#54

I use the linked dipole, EFHW, and any type of vertical be it a SuperAntenna, Buddistcik or Fishing Pole version.

I also have the Chameleon Antennas in different types. My last SOTA was using the Chameleon HYbrid as a NVIS antenna using 4 watts on SSB.

The KX antenna tuner seems to work great as well with a long wire and a radial hanging off the back with a bnc to binding post adapter for the minimalist using #26 silky wire. I challenge anyone to try any wire thinner without a mess of trying to unravel it all
john ve3ips

rememebr VE3 SOTA is activate now


#55

Been using a linked dipole must of the time or a doublet with the KX2/atu.
On a busy summit I used the dipole as an OFCD type using the 40m section at one end and 17m section on the other side.

I have got a two random wires I want to use on my next activation think they are either between 42 and 52ft long.

73
Graeme


#56

Hi Joe,

I use the PAR trail friendly mountain-topper antenna that covers 20-30-40. I used to use the SOTAbeams 30’ fiberglass mast with it - and sometimes still do - but lately tend to toss a line over a nearby tree branch, so the antenna far end is usually no more than 15-20’ off the ground at the high point. I’ve found that a really short coax connection between the matchbox end and the KX3 has a higher than desirable SWR, but when I use 25’ of RG-174u I am fine. There’s probably some interaction between the coax and antenna causing this, but the bottom line is as the ads say: “It just works.” Plus, in many AZs, it has been very useful to have a 25’ feedline.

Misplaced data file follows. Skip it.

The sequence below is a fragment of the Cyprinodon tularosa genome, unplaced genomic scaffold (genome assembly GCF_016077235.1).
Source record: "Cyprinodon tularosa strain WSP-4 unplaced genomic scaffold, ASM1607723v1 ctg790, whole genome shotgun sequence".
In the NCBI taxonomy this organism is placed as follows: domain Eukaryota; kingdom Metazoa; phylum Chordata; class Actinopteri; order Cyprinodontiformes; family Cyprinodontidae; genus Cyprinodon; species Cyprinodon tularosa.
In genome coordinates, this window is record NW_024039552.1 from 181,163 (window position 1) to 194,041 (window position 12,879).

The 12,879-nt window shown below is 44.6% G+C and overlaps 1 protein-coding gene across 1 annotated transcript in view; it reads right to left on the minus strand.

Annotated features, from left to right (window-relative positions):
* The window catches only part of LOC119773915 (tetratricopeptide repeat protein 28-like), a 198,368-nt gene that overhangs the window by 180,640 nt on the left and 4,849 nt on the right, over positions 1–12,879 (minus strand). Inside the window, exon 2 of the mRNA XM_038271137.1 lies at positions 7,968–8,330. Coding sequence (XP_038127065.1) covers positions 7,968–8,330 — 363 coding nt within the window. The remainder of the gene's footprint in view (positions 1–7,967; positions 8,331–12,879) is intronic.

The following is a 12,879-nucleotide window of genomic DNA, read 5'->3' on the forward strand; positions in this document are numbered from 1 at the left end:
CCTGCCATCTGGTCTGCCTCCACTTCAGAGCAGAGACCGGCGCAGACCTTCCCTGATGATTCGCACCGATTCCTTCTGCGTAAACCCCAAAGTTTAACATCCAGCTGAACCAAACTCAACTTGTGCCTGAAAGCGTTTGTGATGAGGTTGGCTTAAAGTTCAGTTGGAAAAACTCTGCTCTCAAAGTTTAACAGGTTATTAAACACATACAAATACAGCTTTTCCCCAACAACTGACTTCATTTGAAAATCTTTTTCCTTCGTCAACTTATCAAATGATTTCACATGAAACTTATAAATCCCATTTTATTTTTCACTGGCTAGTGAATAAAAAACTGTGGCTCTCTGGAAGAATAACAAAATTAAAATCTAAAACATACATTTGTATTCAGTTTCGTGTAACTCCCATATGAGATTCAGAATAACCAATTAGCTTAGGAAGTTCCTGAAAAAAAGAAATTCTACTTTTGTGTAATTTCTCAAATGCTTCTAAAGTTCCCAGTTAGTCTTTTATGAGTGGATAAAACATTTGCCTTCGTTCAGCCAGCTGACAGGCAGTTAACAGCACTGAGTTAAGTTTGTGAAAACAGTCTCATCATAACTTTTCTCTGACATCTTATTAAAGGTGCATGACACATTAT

For 20 and 40, I usually don’t need to use the tuner unless the setup is really compromised, for example, in some AZs, I’ve just strung the antenna atop the high brush growth and gotten out. If I removed the shorting SMA male connector from the “center” insulator for 30M operation, I probably wouldn’t need the tuner there either; but often I am lazy ;-), or the insulator is not convenient to access, so I just use the tuner when I switch to 30M. Band changes with this antenna take seconds. If my tosses are decent, setup or take-down can take as little as 15 minutes.

To keep it simple, I’ve avoided any antennas that require more than one tie-off. Most of my activations have occurred during the winter months, so as you’ve noted, I want to make things as easy and fast as possible when the temps are low!

I will add a backup antenna along the lines of what N7RR has described…

73 Paula k9ir


#57